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Offline sources of ideas

We rely on the internet so much for information and research that it’s easy to overlook the benefits of searching for ideas using offline material. Do some of the following and note down the ideas that come to you as you go:

– Pick up a book- Read a magazine- Watch a film- Take some photos- Visit an art gallery- Play a video game- Learn about a different industry- Listen to music and so on

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Ideas through problem-solving

Another effective way to develop relevant and valuable ideas is to start with an accurate representation of your target audience and identify the problems they are experiencing before forming ideas that can solve these issues. If you already receive customer feedback through mediums such as surveys, feedback forms, or requests and comments on your social media channels and blog, these would be good places to start.

For example, if you’ve had lots of customers asking for an extra service that you don’t currently offer, think of ways to provide them with this or a very similar benefit yourself or through an outside source or supplier. To generate an even greater understanding of what problems your customers have you can also ask yourself these questions…

– What does the audience want from this company?- Can we provide this at a deeper level?- What don’t they want from this company?- Can we reduce or remove these issues for them?- If customers don’t rave about our company, why not?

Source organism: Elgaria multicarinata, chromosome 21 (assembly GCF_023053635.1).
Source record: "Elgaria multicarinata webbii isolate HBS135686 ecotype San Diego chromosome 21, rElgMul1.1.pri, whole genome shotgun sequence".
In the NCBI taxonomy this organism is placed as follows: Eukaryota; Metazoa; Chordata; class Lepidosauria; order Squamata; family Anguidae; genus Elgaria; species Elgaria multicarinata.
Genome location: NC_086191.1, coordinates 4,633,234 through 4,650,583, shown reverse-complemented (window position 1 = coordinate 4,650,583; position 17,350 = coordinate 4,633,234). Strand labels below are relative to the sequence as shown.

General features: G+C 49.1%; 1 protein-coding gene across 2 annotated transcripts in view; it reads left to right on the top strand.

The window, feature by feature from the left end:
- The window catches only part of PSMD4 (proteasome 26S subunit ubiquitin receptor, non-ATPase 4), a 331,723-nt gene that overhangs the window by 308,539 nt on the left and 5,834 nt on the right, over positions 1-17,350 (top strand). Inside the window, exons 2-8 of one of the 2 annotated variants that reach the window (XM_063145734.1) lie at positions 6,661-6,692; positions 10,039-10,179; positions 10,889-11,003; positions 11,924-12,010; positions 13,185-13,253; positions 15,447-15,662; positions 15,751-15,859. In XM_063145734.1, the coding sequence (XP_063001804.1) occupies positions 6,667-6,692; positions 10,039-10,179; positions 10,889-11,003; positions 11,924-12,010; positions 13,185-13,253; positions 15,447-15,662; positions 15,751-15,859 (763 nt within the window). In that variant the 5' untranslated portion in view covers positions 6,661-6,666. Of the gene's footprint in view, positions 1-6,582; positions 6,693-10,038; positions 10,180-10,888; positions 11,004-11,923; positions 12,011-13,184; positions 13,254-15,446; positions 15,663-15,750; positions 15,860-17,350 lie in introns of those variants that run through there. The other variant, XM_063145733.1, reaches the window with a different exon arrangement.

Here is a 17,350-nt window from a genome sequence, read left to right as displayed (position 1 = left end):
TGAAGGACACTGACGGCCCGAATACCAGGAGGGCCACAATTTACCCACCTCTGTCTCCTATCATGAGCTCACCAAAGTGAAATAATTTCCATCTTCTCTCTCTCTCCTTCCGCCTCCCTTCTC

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Brainstorming ideas

Brainstorming ideas means you can consider lots of possibilities in a short space of time and come up with several ideas. If possible, brainstorm with others so there will be more ideas to draw upon and more perspectives to evaluate the ideas that are put forward.

Have clear aims and objectives

Make sure your brainstorming session is based upon clear aims and objectives so the session will stay focussed. If you’re brainstorming on your own, this ensures that the ideas you come up with will be relevant to your overall goal and, if you’re brainstorming in a group, having this plan will keep people’s suggestions on topic.

Set a time limit

Set a time limit for how long the sessions should last and start by writing down every idea, even if they seem odd or unfeasible; at this stage there are no bad ideas. After the time limit is over, go through crossing out any that are obviously inappropriate, put a question mark next to ones that may be worth discussing later and put a tick next to the great ideas. Don’t discuss these decisions; you’ll know which go in to the correct group, you just want to discuss those that are left in your ‘maybe’ pile.

Create a list of broad topics, segments and methods to break down further

This will add structure to your ideas so you can view them in more detail and judge more objectively how they can be conveyed and how important they will be for your target audience. The following is a good example of how this would work…

Broad topic: Increasing salesSegment: CopyMethod: Make our calls to action clearer